Shields accurately estimated Jackson to have no more than 7,000 men, but his unrealistic notions of destroying them when his troops were going hungry and running out of supplies caused his superiors to lose confidence in him. Moreover, Shields based his strategy on the false assumption that Jackson was trying to leave the Valley to join the Confederates on the Virginia Peninsula. Shields dispatched part of his force to Staunton, while his remaining Federals guarded the bridge to Port Republic, which Shields thought Jackson would need to escape.

Maj Gen “Stonewall” Jackson | Image Credit: SonoftheSouth.net

But Jackson was not planning to escape. His men were in line of battle at New Market, expecting Shields to attack from the east and Fremont to advance from the west. When neither Shields nor Fremont showed, Jackson resumed his southward march at 1 a.m. on the 5th. Jackson knew Shields would have to either go back north or try to cross the North River at Port Republic. If Shields chose the latter, Jackson would be waiting for him.

Jackson’s force moved through Harrisonburg, having marched over 100 miles in a week. The cavalry and supply trains continued southwest toward Staunton, while the infantry moved to meet Shields’s Federals at Port Republic, 11 miles southeast. By this time, Shields had pulled the bulk of his force back to Luray due to false rumors that a Confederate detachment under Major General James Longstreet was on its way to reinforce Jackson.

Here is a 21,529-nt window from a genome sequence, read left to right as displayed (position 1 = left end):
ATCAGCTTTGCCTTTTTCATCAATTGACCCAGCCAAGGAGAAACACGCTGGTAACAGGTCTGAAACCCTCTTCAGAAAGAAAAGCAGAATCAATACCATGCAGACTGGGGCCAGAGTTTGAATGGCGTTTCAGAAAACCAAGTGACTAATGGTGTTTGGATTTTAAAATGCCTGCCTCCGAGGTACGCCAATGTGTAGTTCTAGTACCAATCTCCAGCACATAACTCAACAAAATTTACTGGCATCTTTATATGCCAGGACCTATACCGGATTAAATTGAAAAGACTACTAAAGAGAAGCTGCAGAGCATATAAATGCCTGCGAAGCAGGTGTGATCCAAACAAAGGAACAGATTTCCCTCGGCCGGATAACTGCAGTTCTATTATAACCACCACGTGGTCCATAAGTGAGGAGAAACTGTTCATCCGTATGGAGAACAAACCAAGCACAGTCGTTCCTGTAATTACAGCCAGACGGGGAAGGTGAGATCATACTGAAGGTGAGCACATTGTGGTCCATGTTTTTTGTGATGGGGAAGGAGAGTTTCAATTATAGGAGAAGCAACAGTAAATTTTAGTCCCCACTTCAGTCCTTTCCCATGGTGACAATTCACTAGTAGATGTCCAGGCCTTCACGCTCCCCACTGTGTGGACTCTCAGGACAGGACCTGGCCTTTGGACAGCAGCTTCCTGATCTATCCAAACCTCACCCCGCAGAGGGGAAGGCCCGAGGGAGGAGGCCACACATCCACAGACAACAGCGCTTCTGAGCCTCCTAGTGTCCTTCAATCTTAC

The Confederate vanguard reached Port Republic near nightfall, as Jackson learned that Brigadier General Turner Ashby’s Confederate cavalry had destroyed all the bridges between Front Royal and Port Republic. This would prevent Shields from crossing the river and joining forces with Fremont. Confederate signalmen atop Massanutten Mountain reported that Shields was still in the Luray Valley, 14 miles away, and Fremont remained near New Market.

Meanwhile, General Robert E. Lee, now commanding the Confederate Army of Northern Virginia on the Peninsula, envisioned Jackson taking the offensive in the Valley while Lee prepared to counterattack Major General George B. McClellan’s Army of the Potomac. Lee wrote President Jefferson Davis:

“After much reflection, I think if it was possible to reinforce Jackson strongly, it would change the character of the war. This can only be done by the troops in Georgia, S.C. and N.C. Jackson could in that event cross Maryland into Penn. It would call all the enemy from our Southern Coast and liberate those states. If these states will give up their troops I think it can be done… McClellan will make this a battle of posts. He will take position from position, under cover of his heavy guns. I am preparing a line that I can hold with part of our forces in front, while with the rest I will endeavour to make a diversion to bring McClellan out.”

Lee began working with Secretary of War George W. Randolph to gather the reinforcements Jackson had requested. Lee was aided by continuous rain on the Peninsula, which virtually assured that McClellan would not attack. McClellan’s lack of aggressiveness prompted Lee to push for Jackson to take the offensive in a message to Randolph: “His plan is to march to Front Royal and crush Shields. It is his only course, and as he is a good soldier, I expect him to do it.”

By the 6th, Jackson’s infantry awaited Shields at Port Republic while his cavalry under Ashby awaited Fremont near Harrisonburg. The rains had stopped by this time, and Fremont’s force resumed its pursuit once more. A small Federal cavalry force approached, led by Colonel Percy Wyndham, a British soldier-of-fortune. Ashby’s troopers quickly scattered the command, capturing Wyndham and 63 of his men.